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Ophelia Jensen's good witch granny Abigail revels in her paranormal powers. But Ophelia never asked for her bothersome psychic abilities -- especially since they proved worthless when the thirty-something librarian's best friend Brian was murdered by a still-unknown assailant.
Now, five years later, another friend is gone, killed in almost identical fashion. Even dear old Abby isn't safe, distracted as she is by her fight to prevent a massive, mega-polluting pig-farming operation from invading their small Iowa town. And Ophelia can't count on her snarling, scoffing nemesis, police detective Henry Comacho, to get the job done, so she'll have to take matters into her own hands. Because a common thread to the crimes -- and a possible next victim -- is suddenly becoming troublingly apparent...and it's Ophelia Jensen herself!
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The voices drifted through the open window at the library.
"Everyone needs to disperse right now. I'm sorry, but you can't block traffic."
"What traffic, Brett? I don't see no cars comin'."
I recognized the deep baritone voice of Stumpy Murdock, proud owner of Stumpy's Bar and Billiards.
"C'mon, Stumpy, you know I can't let you have a sit-in smack in the middle of the four-way stop. Take the demonstration someplace else."
"We're exercisin' the right to peaceful assembly."
"Yeah." Several voices cried out -- one of them, the voice of my sweet grandmother.
Crap. Abby was with them. I needed to get out there before poor Brett was forced to arrest all those subversive characters.
When I rounded the corner of the library, I saw the sit-in. Several of the town's senior citizens had planted themselves in the center of the four-way. How Edna Walters ever managed to make it to a sitting position in the middle of the intersection, I'll never know. But there she was, dressed in her pink nylon jogging suit and orthopedic shoes, holding a sign that said DOWN WITH FACTORY FARMS. The sun glinted on her blue-tinted hair, while her walker stood like a silent companion by her side.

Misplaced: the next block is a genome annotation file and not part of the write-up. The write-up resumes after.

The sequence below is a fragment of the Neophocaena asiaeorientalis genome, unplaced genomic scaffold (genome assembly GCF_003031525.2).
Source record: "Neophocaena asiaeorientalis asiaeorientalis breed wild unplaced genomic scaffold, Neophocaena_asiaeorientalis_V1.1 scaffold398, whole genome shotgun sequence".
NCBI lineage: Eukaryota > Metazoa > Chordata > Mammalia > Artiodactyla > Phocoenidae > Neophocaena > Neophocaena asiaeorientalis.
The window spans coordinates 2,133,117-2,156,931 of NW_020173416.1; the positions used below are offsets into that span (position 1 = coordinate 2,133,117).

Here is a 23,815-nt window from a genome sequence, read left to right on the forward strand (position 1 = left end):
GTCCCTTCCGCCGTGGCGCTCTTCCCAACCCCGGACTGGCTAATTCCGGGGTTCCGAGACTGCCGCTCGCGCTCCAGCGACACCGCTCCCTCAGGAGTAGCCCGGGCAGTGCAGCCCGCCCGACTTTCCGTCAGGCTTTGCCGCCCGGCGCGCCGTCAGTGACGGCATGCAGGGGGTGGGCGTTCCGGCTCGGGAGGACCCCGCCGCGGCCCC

"Hey, Brett. How's it going?" I called out.
Brett turned. Two blotches, one on each cheekbone and as red as fresh strawberries, stood out on his young face. Poor guy. Brand-new police officer dressed in his blue uniform, with its sharp creases, and wearing his shiny new badge being hassled by people old enough to be his grandparents. I bet the Academy never taught him how to deal with little old ladies. Definitely in over his head.
"Ophelia, maybe you can talk some sense into these folks. If they don't move, I'm going to have to arrest them for being a public nuisance."
"Oh, you wouldn't want to do that, Brett," I said and tugged on my jacket.
"That's right, young man. If you do, I'll never bring cookies to the station again," Mrs. Walters said, shaking her finger at Brett.
"Mrs. Walters, please. Get up. I'll help you." Brett reached down and offered his hand, but Mrs. Walters swatted it away, her pink jacket crackling.
"No." Her double chin trembled with indignation. "I'm staying until Ned gets here to take our picture."
The blotches on Brett's face spread. If Ned didn't hurry, the only picture he'd get would be Brett tucking Mrs. Walters, walker and all, into the back of his patrol car. I walked over to where Abby sat next to Stumpy.
She had evidently worked in her greenhouse before organizing her seditious demonstration. She still wore her work clothes -- denim jeans, a flannel work shirt, and clogs.
I took a quick look at Stumpy. Was he her coconspirator in this? He looked back at me through his thick glasses. The lenses magnified his eyes and he reminded me of a befuddled owl sitting there. But Stumpy wasn't befuddled. He was a sharp businessman and didn't tolerate any Saturday-night drunks causing trouble. If they tried, they'd find themselves staring at the business end of Stumpy's Louisville Slugger while he escorted them out the door. Shaking my head to clear the image of Stumpy as an owl, I bent down toward Abby and lowered my voice.
"You have to do something. Brett is losing his patience."
Abby stared at me, her green eyes flashing. "Edna is right. We need Ned," she said, her voice still carrying the cadence of the mountains in Appalachia where she was raised. "He's the editor and the main reporter for The Courier. He might give us the publicity we need. Who knows, The Des Moines Register could even pick up the story Ned writes? It's too good a chance to miss."
"Do you want to go to jail for trespassing and unlawful assembly?" I asked...
Charmed to DeathBy: Shirley Damsgaard